If you must get on the road during wintry weather, tell someone else about your planned route, and your expected arrival time. Have a fully charged cell phone and avoid backroads. Should something happen, you and your vehicle will be easier to find.
Before you turn on your car, clear snow and ice away from your car’s windows, headlights, tail lights, roof and hood. Not only will this improve visibility, but it will prevent ice from sliding off your car and causing a road hazard.
When the roads are icy and wet, be sure to allow extra time for travel. The majority of winter car accidents in Wisconsin are caused by drivers going too fast. Even the posted speed limit, which applies to ideal travel conditions, may be too fast for current conditions. In addition to slowing down, try to keep a safe following distance from the car in front of you.
All drivers should turn on their car’s low-beam headlights when weather conditions make it difficult to see objects ahead. Even during the daylight, it may be difficult to see other cars on the road. Turn on your headlights to improve your visibility and help people see you coming.
Sudden braking can cause you to lose control of your car. When you are driving in wintry conditions in Wisconsin, use your brakes carefully. Begin braking early, and avoid slamming the brakes. Take turns slowly, and avoid sharp maneuvers. Lastly, never use cruise control. Even four-wheel drive vehicles require additional time to stop in snowy and icy conditions.
You should always keep a safe distance behind a snow plow. If you decide to pass, be extra cautious. Plows often create a cloud of snow that can obscure visibility. Plus, road conditions ahead of the plow are typically worse.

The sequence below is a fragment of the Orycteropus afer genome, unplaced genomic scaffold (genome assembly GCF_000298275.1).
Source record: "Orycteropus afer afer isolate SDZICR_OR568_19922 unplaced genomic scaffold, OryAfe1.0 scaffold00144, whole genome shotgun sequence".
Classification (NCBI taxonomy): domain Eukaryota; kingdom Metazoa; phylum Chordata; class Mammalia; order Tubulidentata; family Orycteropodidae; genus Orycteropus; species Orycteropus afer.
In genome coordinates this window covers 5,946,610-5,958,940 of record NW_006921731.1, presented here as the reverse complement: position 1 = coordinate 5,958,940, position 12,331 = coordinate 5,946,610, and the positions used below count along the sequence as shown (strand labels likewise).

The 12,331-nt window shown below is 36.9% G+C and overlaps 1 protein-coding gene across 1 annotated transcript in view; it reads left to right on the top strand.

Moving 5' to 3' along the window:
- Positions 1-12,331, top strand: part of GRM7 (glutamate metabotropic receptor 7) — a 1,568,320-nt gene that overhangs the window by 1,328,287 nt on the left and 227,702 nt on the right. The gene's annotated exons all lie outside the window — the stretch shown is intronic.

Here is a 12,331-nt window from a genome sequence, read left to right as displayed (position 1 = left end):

In addition to snow plows, keep a safe distance from trucks. Pieces of snow or ice have been known to slide off the top of commercial trucks, creating hazardous conditions for cars following close behind. In addition, the large tires kick up snow and ice and can affect visibility.
Take note of winter storm advisories and warnings posted along major highways and drive accordingly. Winter storms often have significant impact on the conditions of the road. Avoid driving in winter conditions if possible.
Keep an eye on your location using crossroads and key landmarks. If you are in a car accident or become stranded, you’ll be be able to describe your location to law enforcement.
Winter car accidents in Wisconsin are common, but practicing safe winter driving will help you avoid an accident and possible injury. Unfortunately, some drivers may not be as careful as you.
If you are injured by another driver’s negligence, contact a Wisconsin personal injury attorney to learn more about how you can make a full financial recovery.
I am dedicated to helping people who have suffered injuries in accidents which were not their fault. Born and raised in Milwaukee, I come from a family of medical professionals. Although I always knew I wanted to be a lawyer, my background has helped me understand and represent individuals injured in accidents.